15 November, 2010@2:21 am
Cee-Lo Green has been an extremely talented, yet painfully underrated artist since his career started as a member of the Goodie Mob in the 90s. Ever since he sang the intro song “Free” on the Southern collective’s Cell Therapy album, it was evident that the big bellied Southerner has vocal chops that match his lyrical ability. After a couple of solo albums and massive successful albums as Gnarls Barkley (with producer Danger Mouse) Cee-Lo returns with his latest outing The Lady Killer.
With tongue-in-cheek “Fuck You” being the lead single, Cee-Lo’s third solo endeavor is packed full of old fashioned R&B, thick vocals and a ride through various eras of music that are all paid homage to without outright Xeroxing of the formula.
Cee-Lo’s voice is unique but vaguely familiar to anyone who has heard a choir or the powerful voices from the 60s. It’s part church, part soul and all Cee-Lo Green. Whether it is the way he belts out each note on the powerful “No One’s Gonna Love You” or the trip-hop instrumentation he glides across on “Please,” Cee-Lo proves that he’s a jack of all trades when it comes to vocals.
Aside from the censored version of “Fuck You” being dubiously fitted on the album’s tracklist in place of the original, The Lady Killer is a refreshing ride through music history. “It’s Ok” and “Cry Baby” find Cee-Lo calling upon the Motown era as the instrumentation and vocal arrangement do the music of that time frame justice. “Old Fashioned” bellows with a touching nod to Solomon Burke with its hearty vocals strung out on the deep soul ballad. Simply put, Cee-Lo doesn’t just nod and tip his hat to these periods of music; he brings them to the new millennium tastefully while showcasing just how amazing of an artist he truly is.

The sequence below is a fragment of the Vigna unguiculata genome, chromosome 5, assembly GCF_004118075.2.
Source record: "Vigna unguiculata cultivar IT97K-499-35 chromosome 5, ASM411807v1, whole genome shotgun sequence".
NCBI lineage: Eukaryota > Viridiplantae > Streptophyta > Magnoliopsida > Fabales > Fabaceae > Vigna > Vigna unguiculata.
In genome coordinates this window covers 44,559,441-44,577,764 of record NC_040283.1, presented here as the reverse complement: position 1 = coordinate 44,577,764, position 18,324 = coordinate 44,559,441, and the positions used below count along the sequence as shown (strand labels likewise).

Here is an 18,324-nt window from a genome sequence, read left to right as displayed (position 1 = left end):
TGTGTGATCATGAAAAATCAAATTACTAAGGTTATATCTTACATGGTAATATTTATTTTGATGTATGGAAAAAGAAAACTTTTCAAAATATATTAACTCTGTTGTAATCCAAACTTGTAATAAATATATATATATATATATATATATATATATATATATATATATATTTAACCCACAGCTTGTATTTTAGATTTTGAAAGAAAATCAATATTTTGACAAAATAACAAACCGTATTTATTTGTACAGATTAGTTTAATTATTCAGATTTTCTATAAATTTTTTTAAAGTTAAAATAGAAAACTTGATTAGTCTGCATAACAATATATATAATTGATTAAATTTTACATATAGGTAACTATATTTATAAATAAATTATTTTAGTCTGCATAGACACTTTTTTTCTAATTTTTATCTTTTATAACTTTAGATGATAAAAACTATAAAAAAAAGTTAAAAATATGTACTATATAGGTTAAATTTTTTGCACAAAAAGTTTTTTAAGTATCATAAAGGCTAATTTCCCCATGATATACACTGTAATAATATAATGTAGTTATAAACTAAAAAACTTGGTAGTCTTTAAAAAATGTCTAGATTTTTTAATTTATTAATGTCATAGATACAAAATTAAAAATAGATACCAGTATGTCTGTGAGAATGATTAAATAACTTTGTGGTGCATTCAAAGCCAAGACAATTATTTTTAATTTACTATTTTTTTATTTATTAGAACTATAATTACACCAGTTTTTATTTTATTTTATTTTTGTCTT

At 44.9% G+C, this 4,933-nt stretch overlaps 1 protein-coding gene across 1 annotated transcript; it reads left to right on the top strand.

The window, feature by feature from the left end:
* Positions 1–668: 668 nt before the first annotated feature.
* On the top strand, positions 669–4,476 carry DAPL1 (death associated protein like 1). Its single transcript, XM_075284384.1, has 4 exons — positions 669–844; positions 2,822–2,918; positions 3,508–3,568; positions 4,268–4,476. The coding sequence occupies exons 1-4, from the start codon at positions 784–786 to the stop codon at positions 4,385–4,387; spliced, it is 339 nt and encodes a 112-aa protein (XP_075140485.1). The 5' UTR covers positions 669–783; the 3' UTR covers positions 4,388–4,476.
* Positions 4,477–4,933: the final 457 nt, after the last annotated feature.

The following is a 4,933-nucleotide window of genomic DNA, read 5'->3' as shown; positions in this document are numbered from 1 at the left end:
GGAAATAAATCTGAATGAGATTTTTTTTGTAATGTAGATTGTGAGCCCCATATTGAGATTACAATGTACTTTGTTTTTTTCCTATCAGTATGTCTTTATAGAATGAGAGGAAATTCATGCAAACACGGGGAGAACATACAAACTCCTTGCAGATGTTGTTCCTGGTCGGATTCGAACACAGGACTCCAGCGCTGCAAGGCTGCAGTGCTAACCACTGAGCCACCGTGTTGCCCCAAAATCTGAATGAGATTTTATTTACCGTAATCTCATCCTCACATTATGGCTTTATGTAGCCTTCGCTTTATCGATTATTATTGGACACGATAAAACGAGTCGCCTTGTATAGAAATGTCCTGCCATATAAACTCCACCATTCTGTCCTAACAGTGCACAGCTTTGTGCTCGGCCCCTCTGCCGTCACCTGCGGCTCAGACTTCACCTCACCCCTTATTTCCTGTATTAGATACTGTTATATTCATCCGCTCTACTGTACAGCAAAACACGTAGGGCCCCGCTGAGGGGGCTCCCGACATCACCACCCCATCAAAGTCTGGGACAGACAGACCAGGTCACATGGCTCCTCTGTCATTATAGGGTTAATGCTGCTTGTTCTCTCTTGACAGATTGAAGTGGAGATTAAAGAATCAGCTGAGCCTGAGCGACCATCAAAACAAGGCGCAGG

The album’s standout track is the sultry Salaam Remi produced “Bodies” where Cee-Lo weaves a haunting tale of the sweetest psychopath you will ever meet over chilling strings and rolling drums. Let’s just say he takes The Lady Killer title figuratively and literally.
What’s truly unfortunate is that Cee-Lo has yet to be truly appreciated by the culture of hip hop that birthed him back in the 90s. Most of the attention goes toward Andre 3000 when it comes to the hybrid of being a rapper/singer with an eclectic base, but Cee-Lo is truly the one who has mastered the art. It wasn’t until he unintentionally crossed over with Gnarls Barkley that his talents became recognized by all. So it is safe to say that many will find The Lady Killer too pop for their tastes; which is unfair to an artist who has been giving it his all for almost two decades.
But alas, The Lady Killer proves that once again Cee-Lo is a talent that cannot be denied. There’s a difference between those that try to be unique and those who just are. Cee-Lo, by far, is the latter. One of the greatest true artists of this era who somehow gets his name left off of top ten lists just cannot be denied any longer.
In conjunction with The Well Versed.
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